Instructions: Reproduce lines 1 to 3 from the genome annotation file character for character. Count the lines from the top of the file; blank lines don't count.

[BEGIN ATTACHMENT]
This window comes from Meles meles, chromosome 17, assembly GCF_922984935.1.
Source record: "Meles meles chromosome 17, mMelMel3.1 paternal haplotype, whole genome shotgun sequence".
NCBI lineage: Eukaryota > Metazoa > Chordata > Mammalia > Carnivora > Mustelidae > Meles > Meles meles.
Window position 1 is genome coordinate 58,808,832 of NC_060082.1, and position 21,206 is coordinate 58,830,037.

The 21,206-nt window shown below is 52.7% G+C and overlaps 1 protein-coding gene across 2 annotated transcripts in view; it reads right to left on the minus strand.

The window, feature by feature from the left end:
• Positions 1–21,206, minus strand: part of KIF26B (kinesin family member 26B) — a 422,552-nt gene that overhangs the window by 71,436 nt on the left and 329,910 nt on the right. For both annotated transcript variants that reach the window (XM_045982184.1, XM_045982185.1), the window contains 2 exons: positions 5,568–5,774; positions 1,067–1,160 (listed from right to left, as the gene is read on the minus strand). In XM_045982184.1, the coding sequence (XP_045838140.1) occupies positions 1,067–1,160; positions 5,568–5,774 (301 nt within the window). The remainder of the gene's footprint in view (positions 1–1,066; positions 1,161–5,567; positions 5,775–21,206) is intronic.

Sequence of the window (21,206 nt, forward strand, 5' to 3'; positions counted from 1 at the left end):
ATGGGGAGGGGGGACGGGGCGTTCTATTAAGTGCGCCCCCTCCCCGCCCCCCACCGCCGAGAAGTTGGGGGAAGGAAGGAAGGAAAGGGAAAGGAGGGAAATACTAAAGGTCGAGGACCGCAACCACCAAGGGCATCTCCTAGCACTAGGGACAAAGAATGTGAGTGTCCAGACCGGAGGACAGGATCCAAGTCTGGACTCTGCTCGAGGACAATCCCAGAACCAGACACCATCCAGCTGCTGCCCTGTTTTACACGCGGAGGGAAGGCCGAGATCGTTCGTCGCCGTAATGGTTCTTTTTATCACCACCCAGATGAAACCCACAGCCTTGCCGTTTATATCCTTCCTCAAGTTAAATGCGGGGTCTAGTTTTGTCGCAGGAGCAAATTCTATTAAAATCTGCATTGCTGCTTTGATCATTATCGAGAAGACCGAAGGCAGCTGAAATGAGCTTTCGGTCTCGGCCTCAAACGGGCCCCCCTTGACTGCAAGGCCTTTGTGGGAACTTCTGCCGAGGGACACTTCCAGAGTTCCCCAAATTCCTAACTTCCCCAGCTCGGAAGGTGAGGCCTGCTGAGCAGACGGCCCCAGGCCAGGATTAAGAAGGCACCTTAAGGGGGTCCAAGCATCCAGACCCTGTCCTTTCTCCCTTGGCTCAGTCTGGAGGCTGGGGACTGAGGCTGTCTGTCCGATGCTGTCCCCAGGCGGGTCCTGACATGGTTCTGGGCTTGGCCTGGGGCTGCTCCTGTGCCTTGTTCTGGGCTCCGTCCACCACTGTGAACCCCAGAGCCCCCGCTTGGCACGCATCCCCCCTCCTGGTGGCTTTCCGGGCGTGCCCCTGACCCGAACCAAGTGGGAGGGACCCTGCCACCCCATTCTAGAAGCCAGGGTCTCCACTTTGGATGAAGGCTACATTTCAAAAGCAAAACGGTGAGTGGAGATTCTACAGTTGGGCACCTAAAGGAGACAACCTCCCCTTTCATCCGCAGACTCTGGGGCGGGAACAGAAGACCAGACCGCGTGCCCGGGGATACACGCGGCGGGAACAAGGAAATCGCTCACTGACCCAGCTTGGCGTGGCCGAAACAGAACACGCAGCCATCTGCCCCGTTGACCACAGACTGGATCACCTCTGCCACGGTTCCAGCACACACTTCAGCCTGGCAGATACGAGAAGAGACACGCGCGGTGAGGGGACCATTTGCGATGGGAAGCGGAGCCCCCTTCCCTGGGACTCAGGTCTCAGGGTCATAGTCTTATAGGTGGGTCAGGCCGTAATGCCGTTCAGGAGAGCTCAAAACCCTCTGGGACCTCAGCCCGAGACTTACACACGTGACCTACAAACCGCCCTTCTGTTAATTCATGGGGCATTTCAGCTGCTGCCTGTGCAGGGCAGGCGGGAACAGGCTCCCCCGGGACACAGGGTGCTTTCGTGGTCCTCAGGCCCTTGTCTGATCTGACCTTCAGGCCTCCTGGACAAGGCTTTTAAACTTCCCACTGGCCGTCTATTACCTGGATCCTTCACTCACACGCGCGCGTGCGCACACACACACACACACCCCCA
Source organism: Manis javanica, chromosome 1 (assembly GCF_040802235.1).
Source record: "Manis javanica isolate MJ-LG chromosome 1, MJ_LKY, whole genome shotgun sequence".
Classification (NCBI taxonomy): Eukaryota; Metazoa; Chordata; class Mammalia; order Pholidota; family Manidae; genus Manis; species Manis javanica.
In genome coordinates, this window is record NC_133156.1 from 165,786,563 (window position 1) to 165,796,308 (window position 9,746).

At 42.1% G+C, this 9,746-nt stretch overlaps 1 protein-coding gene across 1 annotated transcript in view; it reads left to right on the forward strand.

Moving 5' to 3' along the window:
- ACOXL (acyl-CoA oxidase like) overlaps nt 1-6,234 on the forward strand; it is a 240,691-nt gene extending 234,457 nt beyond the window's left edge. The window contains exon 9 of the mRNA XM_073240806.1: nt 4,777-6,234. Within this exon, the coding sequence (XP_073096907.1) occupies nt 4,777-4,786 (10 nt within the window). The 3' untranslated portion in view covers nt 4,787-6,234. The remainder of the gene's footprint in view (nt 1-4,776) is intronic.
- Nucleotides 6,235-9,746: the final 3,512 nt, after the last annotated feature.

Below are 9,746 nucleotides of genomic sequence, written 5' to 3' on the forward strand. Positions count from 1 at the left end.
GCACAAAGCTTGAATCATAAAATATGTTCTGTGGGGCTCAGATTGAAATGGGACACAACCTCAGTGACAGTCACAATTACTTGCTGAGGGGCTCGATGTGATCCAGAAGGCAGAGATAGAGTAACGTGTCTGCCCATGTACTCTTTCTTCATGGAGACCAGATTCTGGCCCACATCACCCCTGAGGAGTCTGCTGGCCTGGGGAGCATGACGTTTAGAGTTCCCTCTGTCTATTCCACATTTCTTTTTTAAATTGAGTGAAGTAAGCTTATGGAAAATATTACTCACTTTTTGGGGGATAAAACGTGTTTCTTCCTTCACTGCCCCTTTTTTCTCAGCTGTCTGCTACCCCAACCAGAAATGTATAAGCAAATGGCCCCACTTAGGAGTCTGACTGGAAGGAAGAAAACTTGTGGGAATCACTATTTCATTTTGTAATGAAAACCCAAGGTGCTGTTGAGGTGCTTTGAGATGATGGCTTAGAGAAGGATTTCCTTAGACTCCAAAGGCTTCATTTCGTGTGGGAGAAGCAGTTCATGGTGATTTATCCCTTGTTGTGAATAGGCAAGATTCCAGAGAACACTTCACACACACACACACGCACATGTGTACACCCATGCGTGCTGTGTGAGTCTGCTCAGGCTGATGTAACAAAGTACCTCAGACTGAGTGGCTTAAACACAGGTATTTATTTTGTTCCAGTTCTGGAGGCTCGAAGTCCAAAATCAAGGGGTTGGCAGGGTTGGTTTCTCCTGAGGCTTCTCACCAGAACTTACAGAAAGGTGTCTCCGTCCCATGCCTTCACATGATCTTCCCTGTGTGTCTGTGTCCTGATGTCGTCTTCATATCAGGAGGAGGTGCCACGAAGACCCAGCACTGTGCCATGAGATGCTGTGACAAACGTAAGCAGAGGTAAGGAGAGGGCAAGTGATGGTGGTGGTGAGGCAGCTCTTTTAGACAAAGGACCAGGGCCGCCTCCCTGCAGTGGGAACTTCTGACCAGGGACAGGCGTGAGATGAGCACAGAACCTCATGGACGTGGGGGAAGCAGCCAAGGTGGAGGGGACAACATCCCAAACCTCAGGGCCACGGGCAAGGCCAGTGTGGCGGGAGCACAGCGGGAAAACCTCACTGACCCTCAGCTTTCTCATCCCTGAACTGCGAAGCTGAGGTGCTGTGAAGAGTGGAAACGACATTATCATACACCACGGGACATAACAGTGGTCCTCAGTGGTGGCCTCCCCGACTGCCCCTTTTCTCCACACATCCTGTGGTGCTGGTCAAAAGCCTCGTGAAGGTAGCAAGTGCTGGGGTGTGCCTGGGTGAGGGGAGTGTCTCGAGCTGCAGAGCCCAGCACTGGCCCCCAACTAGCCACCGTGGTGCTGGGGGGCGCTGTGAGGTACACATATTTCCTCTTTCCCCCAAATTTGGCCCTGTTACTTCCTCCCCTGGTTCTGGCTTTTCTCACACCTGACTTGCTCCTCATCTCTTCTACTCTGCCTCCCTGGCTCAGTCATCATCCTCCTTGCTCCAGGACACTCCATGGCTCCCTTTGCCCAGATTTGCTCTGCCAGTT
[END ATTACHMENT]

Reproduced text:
This window comes from Meles meles, chromosome 17, assembly GCF_922984935.1.
Source record: "Meles meles chromosome 17, mMelMel3.1 paternal haplotype, whole genome shotgun sequence".
NCBI lineage: Eukaryota > Metazoa > Chordata > Mammalia > Carnivora > Mustelidae > Meles > Meles meles.